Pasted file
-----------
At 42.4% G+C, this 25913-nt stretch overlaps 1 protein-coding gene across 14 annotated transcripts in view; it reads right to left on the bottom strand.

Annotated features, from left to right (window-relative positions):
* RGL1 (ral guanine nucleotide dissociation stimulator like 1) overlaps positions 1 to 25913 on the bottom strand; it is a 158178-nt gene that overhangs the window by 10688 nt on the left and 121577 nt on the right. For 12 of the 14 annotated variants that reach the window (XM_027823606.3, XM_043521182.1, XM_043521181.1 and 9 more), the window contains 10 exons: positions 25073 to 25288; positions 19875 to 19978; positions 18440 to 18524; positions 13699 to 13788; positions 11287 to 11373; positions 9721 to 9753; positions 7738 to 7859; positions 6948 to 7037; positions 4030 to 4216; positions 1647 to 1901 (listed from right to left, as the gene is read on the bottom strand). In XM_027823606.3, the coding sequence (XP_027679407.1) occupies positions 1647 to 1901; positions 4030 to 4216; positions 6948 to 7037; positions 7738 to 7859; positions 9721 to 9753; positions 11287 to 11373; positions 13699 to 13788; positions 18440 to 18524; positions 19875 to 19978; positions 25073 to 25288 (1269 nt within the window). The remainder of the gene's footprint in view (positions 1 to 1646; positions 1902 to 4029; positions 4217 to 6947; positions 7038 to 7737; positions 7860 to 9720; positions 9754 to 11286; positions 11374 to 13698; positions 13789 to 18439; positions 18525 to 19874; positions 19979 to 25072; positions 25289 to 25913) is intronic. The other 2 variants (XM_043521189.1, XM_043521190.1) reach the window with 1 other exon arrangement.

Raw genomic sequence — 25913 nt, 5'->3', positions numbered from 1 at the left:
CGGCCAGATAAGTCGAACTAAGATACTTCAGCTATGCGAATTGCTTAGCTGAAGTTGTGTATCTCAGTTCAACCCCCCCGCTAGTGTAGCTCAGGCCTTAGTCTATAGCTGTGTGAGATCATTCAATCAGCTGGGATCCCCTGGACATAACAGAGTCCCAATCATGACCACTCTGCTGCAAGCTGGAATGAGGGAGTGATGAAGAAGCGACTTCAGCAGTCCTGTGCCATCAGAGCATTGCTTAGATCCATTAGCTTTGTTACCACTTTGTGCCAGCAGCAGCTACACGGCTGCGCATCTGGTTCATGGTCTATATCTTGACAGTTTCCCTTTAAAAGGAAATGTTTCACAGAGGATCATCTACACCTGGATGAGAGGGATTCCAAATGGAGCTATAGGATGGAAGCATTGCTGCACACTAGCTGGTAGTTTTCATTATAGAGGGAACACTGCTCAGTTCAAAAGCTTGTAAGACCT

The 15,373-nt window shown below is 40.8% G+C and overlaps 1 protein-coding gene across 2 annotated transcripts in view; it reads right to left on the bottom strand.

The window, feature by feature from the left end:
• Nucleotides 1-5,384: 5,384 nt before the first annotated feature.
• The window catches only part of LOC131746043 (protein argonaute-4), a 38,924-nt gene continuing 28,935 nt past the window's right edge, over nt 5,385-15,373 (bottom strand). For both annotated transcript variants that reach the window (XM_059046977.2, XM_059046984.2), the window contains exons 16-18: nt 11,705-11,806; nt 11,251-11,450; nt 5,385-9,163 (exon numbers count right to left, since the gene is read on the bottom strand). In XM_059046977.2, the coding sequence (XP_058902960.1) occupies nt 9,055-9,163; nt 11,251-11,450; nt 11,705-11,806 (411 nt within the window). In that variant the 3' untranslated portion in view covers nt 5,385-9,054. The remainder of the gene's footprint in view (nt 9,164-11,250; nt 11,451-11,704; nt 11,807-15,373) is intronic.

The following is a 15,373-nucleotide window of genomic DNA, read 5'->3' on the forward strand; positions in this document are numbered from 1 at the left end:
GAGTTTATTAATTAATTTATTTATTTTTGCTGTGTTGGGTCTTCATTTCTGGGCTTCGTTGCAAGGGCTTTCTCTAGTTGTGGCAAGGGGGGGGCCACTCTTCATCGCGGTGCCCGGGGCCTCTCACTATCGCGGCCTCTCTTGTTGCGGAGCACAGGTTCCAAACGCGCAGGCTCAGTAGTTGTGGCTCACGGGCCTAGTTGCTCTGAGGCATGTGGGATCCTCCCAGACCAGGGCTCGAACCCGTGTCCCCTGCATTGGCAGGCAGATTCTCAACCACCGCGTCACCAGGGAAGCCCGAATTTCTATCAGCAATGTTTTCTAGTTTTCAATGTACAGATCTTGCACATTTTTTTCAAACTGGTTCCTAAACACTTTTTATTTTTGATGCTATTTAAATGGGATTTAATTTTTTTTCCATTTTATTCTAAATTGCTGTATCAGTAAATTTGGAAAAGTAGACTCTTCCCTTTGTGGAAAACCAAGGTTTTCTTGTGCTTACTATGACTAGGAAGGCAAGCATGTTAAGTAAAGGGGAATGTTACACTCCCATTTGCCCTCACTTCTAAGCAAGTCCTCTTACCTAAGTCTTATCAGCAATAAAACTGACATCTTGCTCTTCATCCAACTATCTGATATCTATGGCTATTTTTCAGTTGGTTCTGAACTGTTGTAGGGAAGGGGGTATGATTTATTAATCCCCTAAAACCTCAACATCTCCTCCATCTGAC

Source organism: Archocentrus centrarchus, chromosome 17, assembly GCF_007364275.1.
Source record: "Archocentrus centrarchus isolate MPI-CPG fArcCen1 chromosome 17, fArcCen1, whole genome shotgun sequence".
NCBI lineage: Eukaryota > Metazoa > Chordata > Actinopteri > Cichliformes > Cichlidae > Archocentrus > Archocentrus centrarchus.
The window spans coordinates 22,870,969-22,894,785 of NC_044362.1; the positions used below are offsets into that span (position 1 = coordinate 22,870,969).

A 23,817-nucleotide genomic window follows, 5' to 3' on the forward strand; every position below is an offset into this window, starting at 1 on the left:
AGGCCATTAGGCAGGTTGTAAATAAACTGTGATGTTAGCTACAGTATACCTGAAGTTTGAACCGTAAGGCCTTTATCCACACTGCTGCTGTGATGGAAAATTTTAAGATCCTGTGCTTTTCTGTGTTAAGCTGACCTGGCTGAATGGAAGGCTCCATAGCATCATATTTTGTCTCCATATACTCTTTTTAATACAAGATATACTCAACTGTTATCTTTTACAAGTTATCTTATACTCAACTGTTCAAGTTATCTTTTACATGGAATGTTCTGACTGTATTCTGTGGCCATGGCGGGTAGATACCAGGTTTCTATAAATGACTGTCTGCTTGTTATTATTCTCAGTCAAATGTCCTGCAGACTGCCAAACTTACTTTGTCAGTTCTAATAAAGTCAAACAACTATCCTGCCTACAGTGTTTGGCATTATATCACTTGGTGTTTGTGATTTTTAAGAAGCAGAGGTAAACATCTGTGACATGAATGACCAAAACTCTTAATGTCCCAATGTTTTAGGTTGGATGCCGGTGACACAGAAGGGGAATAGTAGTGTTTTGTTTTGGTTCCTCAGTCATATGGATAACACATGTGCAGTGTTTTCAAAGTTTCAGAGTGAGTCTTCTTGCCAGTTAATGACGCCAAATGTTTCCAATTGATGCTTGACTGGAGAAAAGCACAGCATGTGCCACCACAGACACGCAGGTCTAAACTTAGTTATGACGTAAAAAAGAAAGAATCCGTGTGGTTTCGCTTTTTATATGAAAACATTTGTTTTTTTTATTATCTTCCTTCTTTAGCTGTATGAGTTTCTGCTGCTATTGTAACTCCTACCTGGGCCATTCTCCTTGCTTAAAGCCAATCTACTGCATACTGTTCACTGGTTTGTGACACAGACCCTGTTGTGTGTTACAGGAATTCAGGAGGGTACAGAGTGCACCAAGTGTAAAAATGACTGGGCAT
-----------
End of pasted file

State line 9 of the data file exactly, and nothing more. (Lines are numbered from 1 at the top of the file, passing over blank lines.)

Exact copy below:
• The window catches only part of LOC131746043 (protein argonaute-4), a 38,924-nt gene continuing 28,935 nt past the window's right edge, over nt 5,385-15,373 (bottom strand). For both annotated transcript variants that reach the window (XM_059046977.2, XM_059046984.2), the window contains exons 16-18: nt 11,705-11,806; nt 11,251-11,450; nt 5,385-9,163 (exon numbers count right to left, since the gene is read on the bottom strand). In XM_059046977.2, the coding sequence (XP_058902960.1) occupies nt 9,055-9,163; nt 11,251-11,450; nt 11,705-11,806 (411 nt within the window). In that variant the 3' untranslated portion in view covers nt 5,385-9,054. The remainder of the gene's footprint in view (nt 9,164-11,250; nt 11,451-11,704; nt 11,807-15,373) is intronic.